As you can tell from the title, the author isn’t keen on time to fill. Mainly this is when it is an average of all positions in a company. Instead, it suggests ‘speed to hire’ - the total time a candidate spends in the recruitment funnel, from initial sourcing to accepting an offer - is more meaningful.
All businesses are focused on costs. So cost data should be pretty easy to come by.
The challenge is in how to present it. Because optimising solely for cost can impact the quality of people you employee. Which can result in losing more in revenues than you gain in cost savings.
Broadly, recruiting costs can be put into two buckets; internal and external. Internal being your in-house team. External covering marketing, agency fees, assessments, software, etc.
Reporting total recruitment costs as a percentage of new hires’ first year salaries can be a helpful metric. Most people are familiar with agency fees. Which makes it an easy metric to understand and compare.
One word of warning - comparing this result with typical agency fees is not a fair comparison.
Think of the extreme case where you outsource all hiring to agencies. You incur the agency fees (external costs), but you will still need an in-house team. Someone will need to arrange interviews, prepare offers, manage the agency contracts… These internal costs should be added to the agency fees for a fair comparison.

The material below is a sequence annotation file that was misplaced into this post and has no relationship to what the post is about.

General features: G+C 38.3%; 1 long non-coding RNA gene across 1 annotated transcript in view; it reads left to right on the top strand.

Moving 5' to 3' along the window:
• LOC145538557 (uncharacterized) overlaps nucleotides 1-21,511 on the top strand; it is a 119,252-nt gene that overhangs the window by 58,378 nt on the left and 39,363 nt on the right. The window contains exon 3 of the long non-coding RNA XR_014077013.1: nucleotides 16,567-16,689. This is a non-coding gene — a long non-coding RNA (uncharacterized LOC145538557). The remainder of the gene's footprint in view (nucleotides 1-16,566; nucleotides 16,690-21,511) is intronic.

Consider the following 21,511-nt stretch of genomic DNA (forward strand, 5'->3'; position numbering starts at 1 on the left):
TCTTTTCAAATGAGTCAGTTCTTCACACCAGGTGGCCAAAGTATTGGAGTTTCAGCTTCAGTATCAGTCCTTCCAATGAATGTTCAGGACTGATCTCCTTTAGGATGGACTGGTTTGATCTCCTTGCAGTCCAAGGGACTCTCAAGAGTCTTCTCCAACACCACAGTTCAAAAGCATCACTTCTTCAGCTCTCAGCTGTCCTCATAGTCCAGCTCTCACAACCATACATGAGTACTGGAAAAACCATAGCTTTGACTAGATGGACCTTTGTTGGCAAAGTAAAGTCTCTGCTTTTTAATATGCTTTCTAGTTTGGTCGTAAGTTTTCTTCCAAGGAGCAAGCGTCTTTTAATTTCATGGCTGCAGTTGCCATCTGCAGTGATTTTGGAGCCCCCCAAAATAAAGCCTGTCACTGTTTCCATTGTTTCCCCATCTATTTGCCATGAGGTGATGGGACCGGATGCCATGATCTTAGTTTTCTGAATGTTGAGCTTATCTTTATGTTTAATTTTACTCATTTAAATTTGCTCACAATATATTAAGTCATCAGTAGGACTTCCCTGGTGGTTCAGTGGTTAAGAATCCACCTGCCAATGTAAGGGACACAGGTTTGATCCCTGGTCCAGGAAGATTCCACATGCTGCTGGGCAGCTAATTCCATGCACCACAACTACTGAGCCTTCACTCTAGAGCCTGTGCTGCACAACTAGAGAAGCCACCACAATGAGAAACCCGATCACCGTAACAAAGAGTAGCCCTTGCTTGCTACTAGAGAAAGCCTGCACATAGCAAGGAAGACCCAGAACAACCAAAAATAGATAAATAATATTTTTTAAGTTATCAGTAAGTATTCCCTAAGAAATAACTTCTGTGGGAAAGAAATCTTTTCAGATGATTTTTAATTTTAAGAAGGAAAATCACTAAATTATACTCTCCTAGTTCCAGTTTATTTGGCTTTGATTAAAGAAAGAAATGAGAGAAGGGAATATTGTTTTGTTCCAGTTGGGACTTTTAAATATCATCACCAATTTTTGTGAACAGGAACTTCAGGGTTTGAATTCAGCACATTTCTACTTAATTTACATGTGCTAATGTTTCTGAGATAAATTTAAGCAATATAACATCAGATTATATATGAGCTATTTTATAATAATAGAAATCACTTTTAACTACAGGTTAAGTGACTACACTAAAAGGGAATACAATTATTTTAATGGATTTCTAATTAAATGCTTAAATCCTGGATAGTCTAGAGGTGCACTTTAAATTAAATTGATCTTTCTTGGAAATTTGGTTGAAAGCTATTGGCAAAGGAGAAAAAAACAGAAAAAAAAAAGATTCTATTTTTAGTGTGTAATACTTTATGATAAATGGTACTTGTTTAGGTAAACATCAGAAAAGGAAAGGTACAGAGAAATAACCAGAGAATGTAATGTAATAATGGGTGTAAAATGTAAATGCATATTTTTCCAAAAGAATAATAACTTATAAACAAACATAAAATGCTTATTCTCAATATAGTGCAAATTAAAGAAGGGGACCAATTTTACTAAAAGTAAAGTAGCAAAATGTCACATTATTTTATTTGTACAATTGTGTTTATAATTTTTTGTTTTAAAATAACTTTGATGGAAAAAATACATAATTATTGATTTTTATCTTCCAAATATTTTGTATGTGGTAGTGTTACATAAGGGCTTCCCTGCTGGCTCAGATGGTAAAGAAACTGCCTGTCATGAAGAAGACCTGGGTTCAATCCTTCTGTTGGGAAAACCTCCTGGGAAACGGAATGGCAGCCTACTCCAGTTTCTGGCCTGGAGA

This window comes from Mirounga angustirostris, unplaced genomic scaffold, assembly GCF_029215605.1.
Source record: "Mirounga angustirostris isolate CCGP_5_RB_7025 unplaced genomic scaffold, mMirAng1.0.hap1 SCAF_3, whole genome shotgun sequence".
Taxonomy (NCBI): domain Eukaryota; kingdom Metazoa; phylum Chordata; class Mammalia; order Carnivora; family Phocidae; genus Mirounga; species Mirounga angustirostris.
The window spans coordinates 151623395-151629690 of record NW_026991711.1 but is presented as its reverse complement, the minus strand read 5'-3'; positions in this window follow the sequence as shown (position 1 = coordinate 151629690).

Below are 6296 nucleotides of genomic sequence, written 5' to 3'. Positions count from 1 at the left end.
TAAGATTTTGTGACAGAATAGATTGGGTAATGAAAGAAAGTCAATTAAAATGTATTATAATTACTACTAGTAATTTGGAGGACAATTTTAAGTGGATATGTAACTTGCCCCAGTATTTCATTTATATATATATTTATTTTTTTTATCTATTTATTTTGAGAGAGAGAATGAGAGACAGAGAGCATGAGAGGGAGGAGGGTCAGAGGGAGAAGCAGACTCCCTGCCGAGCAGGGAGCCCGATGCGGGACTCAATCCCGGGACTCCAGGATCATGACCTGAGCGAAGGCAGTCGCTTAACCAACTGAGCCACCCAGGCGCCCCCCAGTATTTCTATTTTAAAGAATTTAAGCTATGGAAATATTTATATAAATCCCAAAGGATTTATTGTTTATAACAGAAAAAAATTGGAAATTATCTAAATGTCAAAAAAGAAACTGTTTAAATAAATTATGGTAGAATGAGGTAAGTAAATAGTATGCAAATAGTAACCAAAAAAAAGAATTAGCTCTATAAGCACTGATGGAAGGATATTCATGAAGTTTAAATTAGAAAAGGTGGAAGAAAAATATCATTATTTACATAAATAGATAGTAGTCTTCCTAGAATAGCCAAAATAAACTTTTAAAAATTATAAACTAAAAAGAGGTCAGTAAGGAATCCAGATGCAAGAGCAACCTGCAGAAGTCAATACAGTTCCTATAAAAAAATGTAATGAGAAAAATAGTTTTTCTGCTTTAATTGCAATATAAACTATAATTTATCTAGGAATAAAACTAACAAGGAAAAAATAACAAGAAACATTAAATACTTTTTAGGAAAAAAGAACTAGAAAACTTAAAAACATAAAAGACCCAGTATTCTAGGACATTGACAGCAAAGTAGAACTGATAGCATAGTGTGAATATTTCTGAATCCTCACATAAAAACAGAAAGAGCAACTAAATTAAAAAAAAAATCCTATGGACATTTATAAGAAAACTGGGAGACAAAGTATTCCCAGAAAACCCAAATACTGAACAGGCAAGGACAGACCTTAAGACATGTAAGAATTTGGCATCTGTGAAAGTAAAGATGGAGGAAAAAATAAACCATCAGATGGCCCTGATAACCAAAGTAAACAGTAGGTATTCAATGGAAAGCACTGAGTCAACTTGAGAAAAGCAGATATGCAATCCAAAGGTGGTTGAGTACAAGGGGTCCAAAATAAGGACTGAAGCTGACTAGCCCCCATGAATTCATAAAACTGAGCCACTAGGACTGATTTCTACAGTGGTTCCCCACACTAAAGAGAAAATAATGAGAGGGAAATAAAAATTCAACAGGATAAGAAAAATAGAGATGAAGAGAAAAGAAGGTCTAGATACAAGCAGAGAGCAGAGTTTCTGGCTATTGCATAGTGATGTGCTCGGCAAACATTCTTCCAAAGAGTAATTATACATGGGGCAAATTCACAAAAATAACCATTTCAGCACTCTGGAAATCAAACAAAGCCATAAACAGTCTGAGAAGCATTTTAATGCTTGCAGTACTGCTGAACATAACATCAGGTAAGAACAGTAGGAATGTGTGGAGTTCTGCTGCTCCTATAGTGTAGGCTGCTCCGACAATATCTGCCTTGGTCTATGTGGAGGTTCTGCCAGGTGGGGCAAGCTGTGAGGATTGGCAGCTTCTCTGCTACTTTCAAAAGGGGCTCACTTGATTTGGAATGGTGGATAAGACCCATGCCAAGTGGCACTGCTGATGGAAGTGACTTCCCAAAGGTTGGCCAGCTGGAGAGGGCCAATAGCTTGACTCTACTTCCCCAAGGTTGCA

This article includes a few of the common cost metrics and how to calculate them. It also warns against focusing only on costs. Or any other single metric for that matter.
Even when focusing on three key metrics it’s worth collecting a bit of extra information. As not all jobs are the same, it helps to be able to treat them differently.
Picking segments may rely a bit on intuition. You probably know what some of the main drivers are. Like whether certain jobs are supply or demand driven. Or if the nature of the work (contract, permanent, project based) impacts your process.
It’s also important to measure the diversity of your candidates. But it can be difficult to get the data you need without asking for it - and most people won’t be comfortable providing it with their application.
A practical approach may be to use what you have. Often you can have a guess at someone’s gender from their job application. And you’ll know more about someone after you meet them for an interview.
So maybe use this data when you can. Then track it through your recruitment process and monitor things like:
Once you’ve decided on your top level metrics, you need to measure them. Use these first results as a benchmark. Then decide on your priorities and what to focus on.
Remember, your top level metrics like quality, speed and cost won’t give you the full picture. You’ll need additional data to understand how to push those metrics in the right direction. Three areas to consider are:
With any measure you use, it’s important to understand the root cause of the problem. For example, if not many people that view your job ad apply, is that because it’s a bad job ad, or the application process is too difficult?
An excellent way of getting to the root cause of a problem is using the 5 whys. If you’re unfamiliar with it, check out this article.
That’s all for the moment. See you next time! And remember, if you like this newsletter you can share it with your friends and colleagues using this link!